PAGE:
Hindu Sword Basket (aka Indian Basket)
The Hindu Sword Basket was a favorite of Colonel Stodare (born Joseph Stoddart) who brought it from India and used it in his stage show in the Egyptian Hall. The illusion likely began on the streets and later transition to the stage. In Secrets of Stage Conjuring (Prof. Hoffman’s English translation of Robert-Houdin’s work Magie et physique amusante), Houdin claims Stodare started using this illusion in his stage work at the hall in 1865. Houdin claimed the illusion had been around for many years before that time, but he likely had not witnessed it personally in India, and it is unclear when the illusion was first developed.
An assistant enters a wicker basket resting on top of a small table. A lid is placed on top, sealing the assistant in the basket. The magician then stabs a sword (or swords) into the basket from each side and through the top. The swords are removed as well as the lid. The assistant emerges unharmed. Alternately, the basket can be shown empty and the assistant can reappear at the rear of the venue. Houdin detailed that the magician stabbed the basket with a single sword repeatedly. Each time, a scream was heard from inside the basket and the victim’s blood was seen on the blade of the sword.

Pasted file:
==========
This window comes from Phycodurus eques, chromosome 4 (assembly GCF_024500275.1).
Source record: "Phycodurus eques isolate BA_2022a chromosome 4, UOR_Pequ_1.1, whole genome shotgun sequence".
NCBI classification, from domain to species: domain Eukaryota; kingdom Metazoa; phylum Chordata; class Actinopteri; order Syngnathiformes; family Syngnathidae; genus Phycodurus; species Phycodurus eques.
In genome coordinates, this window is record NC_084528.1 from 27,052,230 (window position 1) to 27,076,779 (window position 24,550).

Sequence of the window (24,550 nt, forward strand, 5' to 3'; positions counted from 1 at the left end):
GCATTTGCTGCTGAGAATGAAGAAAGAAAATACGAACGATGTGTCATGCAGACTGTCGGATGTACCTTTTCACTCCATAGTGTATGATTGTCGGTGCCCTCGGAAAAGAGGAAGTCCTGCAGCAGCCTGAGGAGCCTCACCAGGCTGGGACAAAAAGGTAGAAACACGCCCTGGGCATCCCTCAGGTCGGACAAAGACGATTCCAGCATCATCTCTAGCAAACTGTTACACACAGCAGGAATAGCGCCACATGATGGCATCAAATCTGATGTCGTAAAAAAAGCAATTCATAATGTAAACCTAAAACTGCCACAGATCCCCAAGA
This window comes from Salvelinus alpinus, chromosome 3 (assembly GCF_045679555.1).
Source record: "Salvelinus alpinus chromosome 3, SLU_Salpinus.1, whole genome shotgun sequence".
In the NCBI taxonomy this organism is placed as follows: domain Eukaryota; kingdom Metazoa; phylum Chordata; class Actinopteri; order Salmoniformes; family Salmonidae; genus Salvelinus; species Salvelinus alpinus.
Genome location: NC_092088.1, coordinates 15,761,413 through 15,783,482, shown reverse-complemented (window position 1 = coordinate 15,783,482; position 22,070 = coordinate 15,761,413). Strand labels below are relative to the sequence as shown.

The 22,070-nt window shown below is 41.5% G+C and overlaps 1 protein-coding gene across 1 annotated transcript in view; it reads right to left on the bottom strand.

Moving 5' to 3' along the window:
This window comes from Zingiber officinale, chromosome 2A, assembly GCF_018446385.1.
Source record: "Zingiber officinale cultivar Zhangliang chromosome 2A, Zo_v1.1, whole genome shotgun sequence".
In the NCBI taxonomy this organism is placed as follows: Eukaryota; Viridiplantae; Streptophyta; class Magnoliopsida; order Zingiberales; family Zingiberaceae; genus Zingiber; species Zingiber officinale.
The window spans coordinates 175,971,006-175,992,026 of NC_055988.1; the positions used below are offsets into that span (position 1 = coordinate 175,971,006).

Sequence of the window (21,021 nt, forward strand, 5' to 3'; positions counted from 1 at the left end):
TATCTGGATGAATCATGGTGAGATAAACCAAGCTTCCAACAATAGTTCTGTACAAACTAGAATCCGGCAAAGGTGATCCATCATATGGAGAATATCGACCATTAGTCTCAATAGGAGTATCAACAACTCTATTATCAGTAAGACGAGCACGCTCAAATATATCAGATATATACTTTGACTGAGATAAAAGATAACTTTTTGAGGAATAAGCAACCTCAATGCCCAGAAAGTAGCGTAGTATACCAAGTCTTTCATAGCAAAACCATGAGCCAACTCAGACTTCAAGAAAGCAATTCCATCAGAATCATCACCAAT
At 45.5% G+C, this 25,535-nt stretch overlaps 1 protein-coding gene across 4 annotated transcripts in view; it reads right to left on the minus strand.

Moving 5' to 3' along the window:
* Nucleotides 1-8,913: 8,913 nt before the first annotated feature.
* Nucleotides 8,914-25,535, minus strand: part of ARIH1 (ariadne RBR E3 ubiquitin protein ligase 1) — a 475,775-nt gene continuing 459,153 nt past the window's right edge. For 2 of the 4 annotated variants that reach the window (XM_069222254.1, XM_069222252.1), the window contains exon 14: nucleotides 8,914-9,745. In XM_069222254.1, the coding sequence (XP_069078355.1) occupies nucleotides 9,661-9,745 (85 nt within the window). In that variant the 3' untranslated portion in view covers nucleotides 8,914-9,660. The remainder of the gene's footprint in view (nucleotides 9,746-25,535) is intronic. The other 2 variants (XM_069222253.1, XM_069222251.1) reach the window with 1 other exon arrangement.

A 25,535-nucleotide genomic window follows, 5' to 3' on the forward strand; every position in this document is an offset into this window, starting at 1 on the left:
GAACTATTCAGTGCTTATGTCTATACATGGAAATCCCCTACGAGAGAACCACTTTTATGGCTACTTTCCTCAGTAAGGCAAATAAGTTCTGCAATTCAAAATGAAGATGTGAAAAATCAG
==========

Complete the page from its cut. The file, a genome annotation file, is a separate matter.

Each of the early versions of the basket used gimmicked baskets to facilitate the vanish and later reappearance of the assistant. The methods of these gimmicks varied. However, modern versions typically do not use gimmicked baskets. Modern presentations may vary, but the sword stabbing theme remains constant.
The photo with basket-only drawing comes from Houdin’s original work Magie et physique amusante.
The line drawing with the girl is from Paul Osbourne’s workshop plans.
The performance photos is of Colonel Stodare.
The “real” basket with lances and sword through it is by Dominik Magic